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  1. #1
    Ross Chambers's Avatar
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    Death portraits of infants

    Moving for me, but what do you think?

    http://www.miller-mccune.com/culture...forever-17742/

  2. #2
    Poisson Du Jour's Avatar
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    Comes across to me as being an excellent way of confronting personal and emotional loss and the search for redemption. More powerfully, the project serves as a perpetual memory that for many people can be difficult, if not impossible, to move on from. But move on is something you must do. Very inspiring reading which would no doubt require a skilled, sensitive and empathic photographer who knows how to bring together the beauty of life and the tragedy of death in the one frame.


  3. #3

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    It's not a new thing, tintype death portraits of infants are common.

    If the photographer has the skill to pull it off, why not? If it helps the parents through a very difficult situation, it's a good thing.

  4. #4

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    NILMDTS (I think I got that one right...) is a great organization. I've known some photographers that have worked with them and it is a great way for a photographer to give back to the community and create tasteful photographs durring a time of stress and grief.
    M. David Farrell, Jr.

    ----------------------------------------------
    ~Buying a Nikon doesn not make you a photographer. It makes you a Nikon owner!

    ~Everybody has a photographic memory, but not everybody has film!

  5. #5
    SuzanneR's Avatar
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    Quote Originally Posted by TSSPro View Post
    NILMDTS (I think I got that one right...) is a great organization. I've known some photographers that have worked with them and it is a great way for a photographer to give back to the community and create tasteful photographs durring a time of stress and grief.
    Agreed... it may not be for everyone, but it seems when a family loses an infant, there can be almost nothing left to remind the grieving parents of their existence, of this infant that may have been part of a family for a few days... especially if the infant lived only a short time in the ICU. Seems to me a photograph can be an important keepsake, and reminder.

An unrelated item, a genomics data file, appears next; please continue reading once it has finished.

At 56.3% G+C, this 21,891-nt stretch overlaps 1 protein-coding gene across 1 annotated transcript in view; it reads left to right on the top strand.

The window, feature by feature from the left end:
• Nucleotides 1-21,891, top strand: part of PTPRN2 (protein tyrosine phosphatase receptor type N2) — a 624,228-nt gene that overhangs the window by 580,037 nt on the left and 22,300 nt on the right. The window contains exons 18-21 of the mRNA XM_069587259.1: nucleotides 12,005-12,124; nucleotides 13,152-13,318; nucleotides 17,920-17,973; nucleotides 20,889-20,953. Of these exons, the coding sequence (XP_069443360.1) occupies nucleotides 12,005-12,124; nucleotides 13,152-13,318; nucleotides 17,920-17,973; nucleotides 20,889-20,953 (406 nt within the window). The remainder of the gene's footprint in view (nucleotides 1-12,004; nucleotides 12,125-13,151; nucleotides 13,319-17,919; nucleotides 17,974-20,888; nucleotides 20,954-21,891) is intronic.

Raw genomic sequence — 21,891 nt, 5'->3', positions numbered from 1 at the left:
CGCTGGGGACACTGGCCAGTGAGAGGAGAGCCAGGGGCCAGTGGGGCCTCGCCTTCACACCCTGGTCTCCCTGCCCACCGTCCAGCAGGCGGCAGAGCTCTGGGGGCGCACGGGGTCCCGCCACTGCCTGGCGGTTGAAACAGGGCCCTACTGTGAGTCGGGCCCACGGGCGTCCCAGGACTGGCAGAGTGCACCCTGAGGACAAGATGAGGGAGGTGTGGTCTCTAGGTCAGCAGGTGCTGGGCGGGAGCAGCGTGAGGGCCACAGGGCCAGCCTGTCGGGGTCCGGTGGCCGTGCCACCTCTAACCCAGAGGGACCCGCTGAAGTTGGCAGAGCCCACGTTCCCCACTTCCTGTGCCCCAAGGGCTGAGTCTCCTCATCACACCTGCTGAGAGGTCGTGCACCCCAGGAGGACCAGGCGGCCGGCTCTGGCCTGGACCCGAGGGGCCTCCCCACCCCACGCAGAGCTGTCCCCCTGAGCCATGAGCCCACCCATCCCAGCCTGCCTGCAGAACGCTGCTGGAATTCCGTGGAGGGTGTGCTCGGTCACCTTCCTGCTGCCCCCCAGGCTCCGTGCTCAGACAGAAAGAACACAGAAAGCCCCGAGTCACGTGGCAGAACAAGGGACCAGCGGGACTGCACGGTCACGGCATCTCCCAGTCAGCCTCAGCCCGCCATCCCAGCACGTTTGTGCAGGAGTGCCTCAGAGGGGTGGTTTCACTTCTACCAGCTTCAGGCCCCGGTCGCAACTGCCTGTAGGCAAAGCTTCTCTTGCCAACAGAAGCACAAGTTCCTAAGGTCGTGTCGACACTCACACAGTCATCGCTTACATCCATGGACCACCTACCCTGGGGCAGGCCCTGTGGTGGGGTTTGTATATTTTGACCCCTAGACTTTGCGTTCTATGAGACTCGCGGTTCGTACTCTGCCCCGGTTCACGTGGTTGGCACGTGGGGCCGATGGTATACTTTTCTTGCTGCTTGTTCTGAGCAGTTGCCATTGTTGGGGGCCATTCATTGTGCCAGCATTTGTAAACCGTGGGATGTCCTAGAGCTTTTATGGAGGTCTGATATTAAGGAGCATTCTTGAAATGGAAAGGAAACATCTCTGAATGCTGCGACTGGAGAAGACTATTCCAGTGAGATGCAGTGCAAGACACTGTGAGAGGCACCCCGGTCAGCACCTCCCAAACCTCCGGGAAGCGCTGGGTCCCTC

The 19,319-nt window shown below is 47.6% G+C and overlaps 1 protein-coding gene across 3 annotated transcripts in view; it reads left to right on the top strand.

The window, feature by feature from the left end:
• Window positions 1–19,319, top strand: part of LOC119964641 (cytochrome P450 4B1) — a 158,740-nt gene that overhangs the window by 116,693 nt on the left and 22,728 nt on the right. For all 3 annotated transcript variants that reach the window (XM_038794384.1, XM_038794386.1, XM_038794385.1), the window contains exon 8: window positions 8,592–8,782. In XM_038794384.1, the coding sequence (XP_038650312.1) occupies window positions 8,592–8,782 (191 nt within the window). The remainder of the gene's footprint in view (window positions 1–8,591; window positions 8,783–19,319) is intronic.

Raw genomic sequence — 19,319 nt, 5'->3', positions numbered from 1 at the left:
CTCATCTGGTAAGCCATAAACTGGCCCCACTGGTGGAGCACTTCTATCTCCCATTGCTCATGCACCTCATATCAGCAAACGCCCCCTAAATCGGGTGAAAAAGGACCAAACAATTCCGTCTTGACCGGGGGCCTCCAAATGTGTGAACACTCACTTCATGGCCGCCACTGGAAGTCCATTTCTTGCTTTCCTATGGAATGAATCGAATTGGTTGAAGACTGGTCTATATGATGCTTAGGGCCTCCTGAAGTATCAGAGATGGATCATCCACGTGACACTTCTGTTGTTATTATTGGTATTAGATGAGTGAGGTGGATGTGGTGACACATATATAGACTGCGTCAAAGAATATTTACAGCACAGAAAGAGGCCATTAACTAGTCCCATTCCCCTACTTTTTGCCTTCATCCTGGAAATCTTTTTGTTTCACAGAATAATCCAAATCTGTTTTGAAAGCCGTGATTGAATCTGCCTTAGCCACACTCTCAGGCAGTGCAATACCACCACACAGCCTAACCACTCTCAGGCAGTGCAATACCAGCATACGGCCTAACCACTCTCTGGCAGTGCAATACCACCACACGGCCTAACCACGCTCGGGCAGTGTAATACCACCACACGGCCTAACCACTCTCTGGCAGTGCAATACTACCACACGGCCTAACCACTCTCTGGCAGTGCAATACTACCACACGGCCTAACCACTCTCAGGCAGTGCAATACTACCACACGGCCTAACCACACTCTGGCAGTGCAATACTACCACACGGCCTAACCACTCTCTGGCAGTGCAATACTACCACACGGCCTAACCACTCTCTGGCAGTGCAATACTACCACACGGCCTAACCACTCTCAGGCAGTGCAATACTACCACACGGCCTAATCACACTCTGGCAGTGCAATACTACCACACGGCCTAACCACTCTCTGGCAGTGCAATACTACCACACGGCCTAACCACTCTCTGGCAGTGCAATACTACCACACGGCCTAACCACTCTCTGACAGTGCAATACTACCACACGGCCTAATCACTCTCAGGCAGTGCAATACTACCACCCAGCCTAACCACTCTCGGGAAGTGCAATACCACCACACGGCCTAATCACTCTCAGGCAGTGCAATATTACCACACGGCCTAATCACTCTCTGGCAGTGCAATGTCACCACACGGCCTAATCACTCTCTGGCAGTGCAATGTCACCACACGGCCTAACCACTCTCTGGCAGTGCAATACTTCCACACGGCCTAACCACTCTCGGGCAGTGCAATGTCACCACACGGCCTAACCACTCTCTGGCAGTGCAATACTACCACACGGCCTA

6. #6

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    At first it seem to be detestable to think about it, but after looking through the pictures now I change my mind.

    Jeff

  7. #7

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    Quote Originally Posted by bdial View Post
    It's not a new thing, tintype death portraits of infants are common.
    Similar photos of infants (and, to a lesser extent, even of adults) were not unusual in Victorian times. They may seem rather strange to present-day sensitivities, but times and circumstances were very different then, and if the pictures helped in grieving.......

  8. #8
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    I was an early volunteer photographer for NILMDTS.

    Some folks go through this experience. NILMDTS is an organization to provide photographs, free of charge, to the families as a way to remember their loved little one(s). One of the founders (Cheryl) had this happen and hooked up with Sandy Puc and together founded NILMDTS.

    Here are a couple of places to check out, if you're interested:

    http://www.nowilaymedowntosleep.org/

    Please play this video:

    http://www.nowilaymedowntosleep.org/about_us/
    Last edited by wclark5179; 07-14-2010 at 01:23 PM. Click to view previous post history.
    Bill Clark

  9. #9

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    Quote Originally Posted by Jeff Kubach View Post
    At first it seem to be detestable to think about it, but after looking through the pictures now I change my mind.

    Jeff
    During my 25 years on Labour and delivery we always arranged a little nest of blankets and took a polaroid of a stillborn baby. Later we would offer it to the mother, I don't rmember a single mom who was not grateful for the effort.
    I stopped doing OB 15 years ago. No more polaroids just digi now.
    "There are a great many things I am in doubt about at the moment, and I should consider myself favoured if you would kindly enlighten me. Signed, Doubtful, off to Canada." (BJP 1914).

    Regards
    Bill

  10. #10

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    Moments before getting on the internet, I read our local paper. On page two of the paper is an obituary for Faith Linda Bateman. Faith was born Monday. A photo accompanies the obituary. I have known Faith's mother, Christina, for years. She is the daughter of friends classmate of my daughter. It was discovered during the pregnancy that the child had a condition that would be fatal shortly after birth. Christina continued with the pregnancy, knowing that her baby would die shortly after birth.

    I cannot imagine all that Christina and her family went through and continue to go through. But, I know their strong religious beliefs, their extended family and community have been a comfort.

    We take and look at photographs for a myriad of reasons. I cannot think of reasons much better than to remember a loved one, no matter how short their life, and to provide comfort, support and closure to the grieving.

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